Smart phones are making us socially handicapped.
By Sofia Almarza
Everyone has pet peeves. Rappers who thank God at award ceremonies. Wobbly tables annoy me. It bothers me when the toilet paper roll is on the wrong way, when someone’s hood is inside out, when people drive under the speed limit, walk slow in front of me when I’m rushing to be on time, fart in the elevator, leave the cap off the toothpaste, throw recyclable items in the trash, and clip their nails in public. My number one pet peeve is when people’s phones seem to be glued onto their hands.
One morning I was headed back to my room after class. I like to say “hello” and “good morning” to people I pass in the hall, but everyone I encountered was looking down at his or her phone. I approached two girls in the stairwell I knew, but their eyes did not leave the screen of the phone in their palms. How annoying! Phones are meant to enhance communication, not thwart everyday human interaction.
I went to a birthday dinner at the beginning of the semester expecting to have a great time – the combination of people was surely going to result in a hysterically fun evening. As soon as everyone sat down the phones came out. Instead of talking to each other, laughing, and having a good time, people decided there was someone not present at the table that was more interesting to talk to. The guy next to me was on Facebook. I sat at the table shocked. People are obsessed with their phones – it is not even funny. What happened to simply having a good conversation? When people feel uncomfortable in a group, they take out their phones and become socially handicapped.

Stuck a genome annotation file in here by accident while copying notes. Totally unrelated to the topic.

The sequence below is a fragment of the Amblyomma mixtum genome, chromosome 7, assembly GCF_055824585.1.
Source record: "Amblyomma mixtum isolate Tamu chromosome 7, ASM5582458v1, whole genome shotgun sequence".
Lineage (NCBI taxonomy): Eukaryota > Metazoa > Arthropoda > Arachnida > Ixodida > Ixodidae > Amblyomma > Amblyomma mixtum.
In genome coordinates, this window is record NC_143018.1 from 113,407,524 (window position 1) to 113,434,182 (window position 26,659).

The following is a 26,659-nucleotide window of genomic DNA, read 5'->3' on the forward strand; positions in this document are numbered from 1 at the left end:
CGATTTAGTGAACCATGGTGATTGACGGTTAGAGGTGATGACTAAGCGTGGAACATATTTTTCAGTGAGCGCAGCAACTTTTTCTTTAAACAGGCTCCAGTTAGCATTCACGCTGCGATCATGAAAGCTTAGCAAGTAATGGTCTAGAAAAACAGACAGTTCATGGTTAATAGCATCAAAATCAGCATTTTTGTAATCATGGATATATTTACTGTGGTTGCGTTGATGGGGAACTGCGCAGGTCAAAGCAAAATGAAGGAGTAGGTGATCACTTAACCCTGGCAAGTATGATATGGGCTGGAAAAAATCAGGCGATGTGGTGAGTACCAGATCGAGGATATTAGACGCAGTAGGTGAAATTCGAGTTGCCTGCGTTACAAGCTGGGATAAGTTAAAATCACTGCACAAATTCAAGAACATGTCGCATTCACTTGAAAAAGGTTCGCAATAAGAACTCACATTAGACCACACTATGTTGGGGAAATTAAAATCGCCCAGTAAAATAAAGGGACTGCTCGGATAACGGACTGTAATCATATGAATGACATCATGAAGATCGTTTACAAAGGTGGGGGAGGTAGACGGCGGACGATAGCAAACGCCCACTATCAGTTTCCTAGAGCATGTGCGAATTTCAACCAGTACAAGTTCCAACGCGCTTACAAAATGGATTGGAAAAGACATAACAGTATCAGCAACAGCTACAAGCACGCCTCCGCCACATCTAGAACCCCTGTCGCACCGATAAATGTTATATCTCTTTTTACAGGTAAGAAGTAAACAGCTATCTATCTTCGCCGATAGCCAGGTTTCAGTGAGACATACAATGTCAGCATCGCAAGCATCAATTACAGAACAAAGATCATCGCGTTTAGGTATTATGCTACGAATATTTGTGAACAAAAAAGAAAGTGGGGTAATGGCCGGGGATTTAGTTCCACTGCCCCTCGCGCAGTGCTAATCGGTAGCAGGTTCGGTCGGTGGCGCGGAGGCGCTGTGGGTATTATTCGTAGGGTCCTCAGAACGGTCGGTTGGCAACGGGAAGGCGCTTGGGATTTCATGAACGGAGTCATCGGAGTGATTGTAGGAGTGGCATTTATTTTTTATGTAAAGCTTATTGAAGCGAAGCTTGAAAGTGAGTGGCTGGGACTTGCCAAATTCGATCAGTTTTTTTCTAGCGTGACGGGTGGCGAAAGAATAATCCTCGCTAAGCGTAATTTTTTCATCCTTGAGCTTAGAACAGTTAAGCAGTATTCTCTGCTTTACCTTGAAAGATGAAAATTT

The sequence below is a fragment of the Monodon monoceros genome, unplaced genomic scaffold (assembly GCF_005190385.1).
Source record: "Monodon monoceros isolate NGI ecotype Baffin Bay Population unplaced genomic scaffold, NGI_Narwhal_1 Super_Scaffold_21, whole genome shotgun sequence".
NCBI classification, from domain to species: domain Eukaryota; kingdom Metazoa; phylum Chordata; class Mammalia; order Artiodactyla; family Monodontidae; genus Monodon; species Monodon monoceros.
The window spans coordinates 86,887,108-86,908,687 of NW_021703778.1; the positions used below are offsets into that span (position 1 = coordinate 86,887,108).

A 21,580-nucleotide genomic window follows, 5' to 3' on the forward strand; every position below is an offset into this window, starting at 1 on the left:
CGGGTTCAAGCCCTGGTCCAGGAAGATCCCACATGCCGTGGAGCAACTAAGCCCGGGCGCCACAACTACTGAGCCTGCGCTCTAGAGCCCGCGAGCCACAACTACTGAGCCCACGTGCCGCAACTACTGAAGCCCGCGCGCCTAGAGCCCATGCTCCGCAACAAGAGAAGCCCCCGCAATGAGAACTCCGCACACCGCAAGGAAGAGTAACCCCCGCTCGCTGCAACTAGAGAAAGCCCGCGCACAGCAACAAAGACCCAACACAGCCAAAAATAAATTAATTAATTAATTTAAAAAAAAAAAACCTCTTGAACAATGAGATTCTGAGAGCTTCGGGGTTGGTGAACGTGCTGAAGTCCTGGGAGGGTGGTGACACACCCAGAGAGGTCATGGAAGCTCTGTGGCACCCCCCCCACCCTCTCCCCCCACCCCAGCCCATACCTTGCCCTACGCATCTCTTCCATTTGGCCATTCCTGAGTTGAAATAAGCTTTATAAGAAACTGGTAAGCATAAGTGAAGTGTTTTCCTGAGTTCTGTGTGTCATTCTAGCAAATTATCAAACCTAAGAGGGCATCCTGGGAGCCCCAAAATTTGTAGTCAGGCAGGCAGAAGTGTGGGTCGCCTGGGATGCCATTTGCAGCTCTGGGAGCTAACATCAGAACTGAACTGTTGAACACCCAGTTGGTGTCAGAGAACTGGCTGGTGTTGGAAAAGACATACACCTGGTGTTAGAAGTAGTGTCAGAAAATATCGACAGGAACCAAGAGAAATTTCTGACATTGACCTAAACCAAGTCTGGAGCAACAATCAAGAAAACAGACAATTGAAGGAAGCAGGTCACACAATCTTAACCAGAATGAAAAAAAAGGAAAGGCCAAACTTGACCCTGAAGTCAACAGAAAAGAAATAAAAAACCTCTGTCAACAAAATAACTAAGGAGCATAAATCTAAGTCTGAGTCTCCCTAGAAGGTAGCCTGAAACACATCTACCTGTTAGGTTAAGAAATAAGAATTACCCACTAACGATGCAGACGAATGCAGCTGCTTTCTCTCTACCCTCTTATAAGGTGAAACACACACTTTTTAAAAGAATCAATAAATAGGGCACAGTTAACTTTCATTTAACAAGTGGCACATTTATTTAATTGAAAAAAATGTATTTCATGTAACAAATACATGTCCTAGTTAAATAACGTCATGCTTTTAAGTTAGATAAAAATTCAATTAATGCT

What are we communicating to the world? As Christians, what are we saying to the lost? Maybe I am old fashioned in my thinking, but I have made it my goal to keep my phone out of sight when I am with others. I want everyone to feel valued and respected whether we are having a conversation or just walking together. Join me as I swim against the tide of our iPhone generation. Do not be someone’s pet peeve.